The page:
WASHINGTON — Interest rates on short-term Treasury bills were mixed in Monday's auction with rates on three-month bills declining while rates on six-month bills were unchanged.
The Treasury Department auctioned $30 billion in three-month bills at a discount rate of 0.050 percent, down from 0.055 percent last week. Another $25 billion in six-month bills was auctioned at a discount rate of 0.075 percent, unchanged from last week.
The three-month rate was the lowest since these bills averaged 0.040 percent two weeks ago on Aug. 5.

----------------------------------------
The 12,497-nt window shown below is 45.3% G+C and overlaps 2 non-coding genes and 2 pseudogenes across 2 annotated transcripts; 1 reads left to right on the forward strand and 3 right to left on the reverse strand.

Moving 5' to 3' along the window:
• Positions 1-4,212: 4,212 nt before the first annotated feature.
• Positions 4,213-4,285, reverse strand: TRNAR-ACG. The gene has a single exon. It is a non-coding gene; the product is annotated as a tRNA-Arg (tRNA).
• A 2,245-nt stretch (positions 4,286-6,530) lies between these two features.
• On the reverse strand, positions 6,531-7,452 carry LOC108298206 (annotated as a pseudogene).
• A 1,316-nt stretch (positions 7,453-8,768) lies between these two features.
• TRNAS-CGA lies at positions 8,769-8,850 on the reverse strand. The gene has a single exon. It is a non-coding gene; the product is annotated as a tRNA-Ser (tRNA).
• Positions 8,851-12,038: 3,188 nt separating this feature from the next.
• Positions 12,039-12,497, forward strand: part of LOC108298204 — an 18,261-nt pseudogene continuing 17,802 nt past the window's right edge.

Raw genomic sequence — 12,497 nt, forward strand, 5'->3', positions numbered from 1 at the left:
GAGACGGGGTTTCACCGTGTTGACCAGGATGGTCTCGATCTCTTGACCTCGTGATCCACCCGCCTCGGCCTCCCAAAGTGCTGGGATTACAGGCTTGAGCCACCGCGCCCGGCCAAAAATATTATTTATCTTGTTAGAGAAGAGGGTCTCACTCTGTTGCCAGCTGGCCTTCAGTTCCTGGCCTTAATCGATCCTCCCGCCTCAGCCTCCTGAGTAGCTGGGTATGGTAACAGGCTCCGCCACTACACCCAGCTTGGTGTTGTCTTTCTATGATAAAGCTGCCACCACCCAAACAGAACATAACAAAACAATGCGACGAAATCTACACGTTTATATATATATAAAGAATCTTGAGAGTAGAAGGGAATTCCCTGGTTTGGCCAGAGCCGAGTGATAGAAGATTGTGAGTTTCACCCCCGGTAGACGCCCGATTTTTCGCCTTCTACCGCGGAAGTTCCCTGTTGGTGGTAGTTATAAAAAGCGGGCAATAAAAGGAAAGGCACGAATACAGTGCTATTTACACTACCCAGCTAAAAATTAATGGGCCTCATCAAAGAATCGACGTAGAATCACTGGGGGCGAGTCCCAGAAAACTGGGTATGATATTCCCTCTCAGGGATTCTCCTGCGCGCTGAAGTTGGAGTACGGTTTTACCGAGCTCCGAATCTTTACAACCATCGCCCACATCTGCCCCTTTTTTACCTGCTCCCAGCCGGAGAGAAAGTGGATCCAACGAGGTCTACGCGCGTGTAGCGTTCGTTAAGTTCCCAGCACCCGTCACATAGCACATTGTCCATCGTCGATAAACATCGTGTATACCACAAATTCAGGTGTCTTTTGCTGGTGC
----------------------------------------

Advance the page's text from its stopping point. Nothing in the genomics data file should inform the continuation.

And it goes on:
The discount rates reflect that the bills sell for less than face value. For a $10,000 bill, the three-month price was $9,998.74 while a six-month bill sold for $9,996.21. That would equal an annualized rate of 0.051 percent for the three-month bills and 0.076 percent for the six-month bills.
Separately, the Federal Reserve said Monday that the average yield for one-year Treasury bills, a popular index for making changes to adjustable-rate mortgages, was 0.12 percent last week. That's unchanged from the previous week.